Debt and the ticking clock
I have been watching the progress (what little there is) on the debt ceiling, and I have to say I’m feeling a little apprehensive.
There is now less than a week before the US government hits its hard limit on borrowing, and I know it can take a government a little while to run through a legislative process even if it’s in a hurry. This leads me to be a little worried that you guys might not make it, and that would be bad.
How bad? Well, without the ability to borrow the US government would be forced to close its primary deficit (that’s the deficit without accounting for interest) immediately. That means the government is going to have to break a lot of its promises without notice. For an example of what this would entail, I direct you to this piece by Megan McArdle. The trouble is that there are any number of things that I can agree the US government shouldn’t do, but that doesn’t mean I think it should stop doing them immediately. For instance, I happen to think that saving some money by giving up on the wars (or whatever the hell they are) in Afghanistan and Iraq (and Libya), but that doesn’t mean you can cut funding to these endeavours at a moment’s notice. What would happen to the troops, you can’t just say “well, we can’t afford to support you so we’re cutting you loose – good luck!” Even a hasty withdrawal would take months, and you wouldn’t have that kind of time. Equally I believe it will be necessary over the next decade or two to enact reforms of Social Security and Medicare so as to prevent them from engendering a fiscal crisis. But the reason why I want to see those reforms is because the alternative is to cut these programmes suddenly as part of emergency austerity in the future. So the last thing I want to see is emergency austerity being enacted now. For decades people have planned their lives around the promise of Social Security and you can’t just yank it away from them at a moment’s notice. Cuts must be gradually implemented over decades so as to give people time to adjust.
For that matter, you can’t rise taxes on a dime either. New regulations must be drafted, computer systems must be altered. New documents and, in some cases, forms must be printed. This takes time, it can take months. If a deal isn’t reached and the US defaults it will have to be all spending cuts, and the cuts will have to fall on the narrow segments of government money that can be stopped at short notice.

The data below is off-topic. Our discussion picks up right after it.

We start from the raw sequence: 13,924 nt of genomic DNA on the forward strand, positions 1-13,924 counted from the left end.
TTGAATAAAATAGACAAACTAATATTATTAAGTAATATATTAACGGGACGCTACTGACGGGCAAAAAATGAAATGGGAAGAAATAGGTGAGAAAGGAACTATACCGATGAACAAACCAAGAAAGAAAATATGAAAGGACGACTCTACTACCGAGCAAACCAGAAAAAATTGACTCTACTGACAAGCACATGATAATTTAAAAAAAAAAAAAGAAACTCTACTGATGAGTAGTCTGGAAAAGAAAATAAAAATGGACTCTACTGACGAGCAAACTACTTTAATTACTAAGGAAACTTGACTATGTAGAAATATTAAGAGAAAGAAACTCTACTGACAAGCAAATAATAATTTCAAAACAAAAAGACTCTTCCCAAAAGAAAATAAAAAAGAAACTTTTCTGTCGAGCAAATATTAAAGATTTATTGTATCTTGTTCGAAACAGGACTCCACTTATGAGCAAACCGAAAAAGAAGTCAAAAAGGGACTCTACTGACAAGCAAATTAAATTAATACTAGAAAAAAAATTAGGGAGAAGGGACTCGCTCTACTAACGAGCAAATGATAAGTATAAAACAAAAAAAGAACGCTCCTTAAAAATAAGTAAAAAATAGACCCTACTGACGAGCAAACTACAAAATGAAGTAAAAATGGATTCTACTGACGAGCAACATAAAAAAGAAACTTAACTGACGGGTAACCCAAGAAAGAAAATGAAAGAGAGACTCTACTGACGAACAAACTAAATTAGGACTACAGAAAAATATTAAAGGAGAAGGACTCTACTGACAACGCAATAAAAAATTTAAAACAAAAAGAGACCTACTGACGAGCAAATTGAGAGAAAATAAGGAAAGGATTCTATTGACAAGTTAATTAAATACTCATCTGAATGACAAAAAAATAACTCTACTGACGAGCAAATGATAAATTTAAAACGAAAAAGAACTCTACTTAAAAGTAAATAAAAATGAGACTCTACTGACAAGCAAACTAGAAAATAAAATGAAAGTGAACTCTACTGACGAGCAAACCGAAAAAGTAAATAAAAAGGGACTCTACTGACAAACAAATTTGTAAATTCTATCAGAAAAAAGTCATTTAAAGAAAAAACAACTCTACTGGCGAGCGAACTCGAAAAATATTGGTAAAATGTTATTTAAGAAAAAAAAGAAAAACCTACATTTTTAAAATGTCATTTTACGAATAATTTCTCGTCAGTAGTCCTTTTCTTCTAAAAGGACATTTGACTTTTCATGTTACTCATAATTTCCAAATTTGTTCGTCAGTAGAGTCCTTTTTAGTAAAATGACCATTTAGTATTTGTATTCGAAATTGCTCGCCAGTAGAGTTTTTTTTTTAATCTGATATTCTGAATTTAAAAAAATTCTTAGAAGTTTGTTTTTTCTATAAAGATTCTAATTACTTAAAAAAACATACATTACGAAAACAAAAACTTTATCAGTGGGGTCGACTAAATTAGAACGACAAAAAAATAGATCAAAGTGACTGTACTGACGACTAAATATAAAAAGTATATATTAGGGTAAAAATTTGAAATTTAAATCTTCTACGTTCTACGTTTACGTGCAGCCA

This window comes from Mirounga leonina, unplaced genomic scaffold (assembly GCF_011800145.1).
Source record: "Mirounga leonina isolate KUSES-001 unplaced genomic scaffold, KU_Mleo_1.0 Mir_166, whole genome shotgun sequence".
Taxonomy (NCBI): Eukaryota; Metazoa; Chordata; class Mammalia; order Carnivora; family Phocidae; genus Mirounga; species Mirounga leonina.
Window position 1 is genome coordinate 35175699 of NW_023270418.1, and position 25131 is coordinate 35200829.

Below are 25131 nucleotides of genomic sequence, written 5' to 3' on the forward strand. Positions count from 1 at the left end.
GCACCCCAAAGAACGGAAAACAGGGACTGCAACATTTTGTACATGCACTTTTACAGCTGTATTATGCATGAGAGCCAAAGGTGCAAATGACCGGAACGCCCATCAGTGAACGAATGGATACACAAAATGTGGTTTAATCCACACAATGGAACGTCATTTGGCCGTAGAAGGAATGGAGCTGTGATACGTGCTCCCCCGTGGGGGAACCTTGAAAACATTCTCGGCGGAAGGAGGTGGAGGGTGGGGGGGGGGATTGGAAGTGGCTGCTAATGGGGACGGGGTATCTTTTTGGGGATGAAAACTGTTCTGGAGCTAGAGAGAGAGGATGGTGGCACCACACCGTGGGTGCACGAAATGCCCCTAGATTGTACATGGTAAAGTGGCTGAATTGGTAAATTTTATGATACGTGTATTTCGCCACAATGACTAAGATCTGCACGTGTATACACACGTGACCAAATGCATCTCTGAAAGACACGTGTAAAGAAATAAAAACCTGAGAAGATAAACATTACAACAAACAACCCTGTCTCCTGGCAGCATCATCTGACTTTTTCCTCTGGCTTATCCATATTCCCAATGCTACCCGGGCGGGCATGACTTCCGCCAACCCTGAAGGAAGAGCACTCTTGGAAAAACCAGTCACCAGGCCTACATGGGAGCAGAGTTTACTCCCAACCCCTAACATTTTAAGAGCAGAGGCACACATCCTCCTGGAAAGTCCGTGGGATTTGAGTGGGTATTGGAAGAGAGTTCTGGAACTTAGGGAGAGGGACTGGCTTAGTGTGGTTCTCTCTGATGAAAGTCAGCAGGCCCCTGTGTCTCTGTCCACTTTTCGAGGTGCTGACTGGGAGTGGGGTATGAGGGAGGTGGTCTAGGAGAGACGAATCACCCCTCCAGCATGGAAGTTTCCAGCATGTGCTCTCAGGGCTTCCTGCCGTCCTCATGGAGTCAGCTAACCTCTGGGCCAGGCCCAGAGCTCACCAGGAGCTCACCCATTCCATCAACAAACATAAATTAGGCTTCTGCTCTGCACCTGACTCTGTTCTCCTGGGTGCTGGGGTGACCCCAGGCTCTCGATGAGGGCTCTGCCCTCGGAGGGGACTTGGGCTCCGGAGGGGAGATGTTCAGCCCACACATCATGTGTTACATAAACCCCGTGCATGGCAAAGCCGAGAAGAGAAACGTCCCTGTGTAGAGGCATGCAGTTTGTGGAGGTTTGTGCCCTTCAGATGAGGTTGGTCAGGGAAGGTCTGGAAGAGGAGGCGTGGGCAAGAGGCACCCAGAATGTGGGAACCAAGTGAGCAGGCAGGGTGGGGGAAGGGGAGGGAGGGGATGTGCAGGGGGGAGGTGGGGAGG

I didn’t find the President’s speech (and the Speaker’s reply) very comforting either. Both speeches created the impression that they realised a deal wasn’t going to happen, and they were just trying to pin as much blame on the other side as possible once all hell broke loose.
Let there be no doubt this is stupid. The debt limit makes no sense as a policy. For one thing, it’s an attempt to constrain a variable with no degrees of freedom. The Budget stipulates that the government spends $X. The tax codes produces $Y in revenue. It is an inevitable fact of mathematics that $(Y-X) must be obtained from somewhere. If the legislature doesn’t want the executive to borrow the money, it is incumbent on the legislature to explain what the executive should do instead. Secondly it is an attempt by the legislature to constrain itself, which doesn’t work.
Budgetary control is the most fundamental power of the legislature – the British Parliament used it to discipline kings for centuries. A legislature than cannot even pass coherent Budgets is unfit to govern. And I have to place the burden of blame on Republicans here. Is the government spending too much? Yes. Does it need to cut down? Yes. Does it need to do it right now? No. The whole point of fiscal responsibility is to avoid the type of crisis that this situation is threatening to unleash. That’s like curing an astigmatism by poking out your eyes.
But it doesn’t really matter who’s fault it is. What matters is fixing it. Any time now would be good guys …